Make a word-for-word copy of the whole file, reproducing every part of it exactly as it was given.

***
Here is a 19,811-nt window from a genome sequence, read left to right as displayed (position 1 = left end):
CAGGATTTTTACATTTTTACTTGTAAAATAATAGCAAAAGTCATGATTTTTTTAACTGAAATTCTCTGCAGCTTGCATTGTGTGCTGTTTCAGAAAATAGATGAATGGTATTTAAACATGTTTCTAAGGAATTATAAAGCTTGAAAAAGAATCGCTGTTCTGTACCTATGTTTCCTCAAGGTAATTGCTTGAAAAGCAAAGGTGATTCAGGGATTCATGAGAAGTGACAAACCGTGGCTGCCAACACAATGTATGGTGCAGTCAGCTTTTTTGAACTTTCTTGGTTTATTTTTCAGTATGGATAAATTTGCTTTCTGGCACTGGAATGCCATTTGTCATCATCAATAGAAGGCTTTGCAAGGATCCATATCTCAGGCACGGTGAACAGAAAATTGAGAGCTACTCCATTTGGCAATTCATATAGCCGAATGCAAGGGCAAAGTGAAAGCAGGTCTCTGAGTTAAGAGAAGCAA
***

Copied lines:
Here is a 19,811-nt window from a genome sequence, read left to right as displayed (position 1 = left end):
CAGGATTTTTACATTTTTACTTGTAAAATAATAGCAAAAGTCATGATTTTTTTAACTGAAATTCTCTGCAGCTTGCATTGTGTGCTGTTTCAGAAAATAGATGAATGGTATTTAAACATGTTTCTAAGGAATTATAAAGCTTGAAAAAGAATCGCTGTTCTGTACCTATGTTTCCTCAAGGTAATTGCTTGAAAAGCAAAGGTGATTCAGGGATTCATGAGAAGTGACAAACCGTGGCTGCCAACACAATGTATGGTGCAGTCAGCTTTTTTGAACTTTCTTGGTTTATTTTTCAGTATGGATAAATTTGCTTTCTGGCACTGGAATGCCATTTGTCATCATCAATAGAAGGCTTTGCAAGGATCCATATCTCAGGCACGGTGAACAGAAAATTGAGAGCTACTCCATTTGGCAATTCATATAGCCGAATGCAAGGGCAAAGTGAAAGCAGGTCTCTGAGTTAAGAGAAGCAA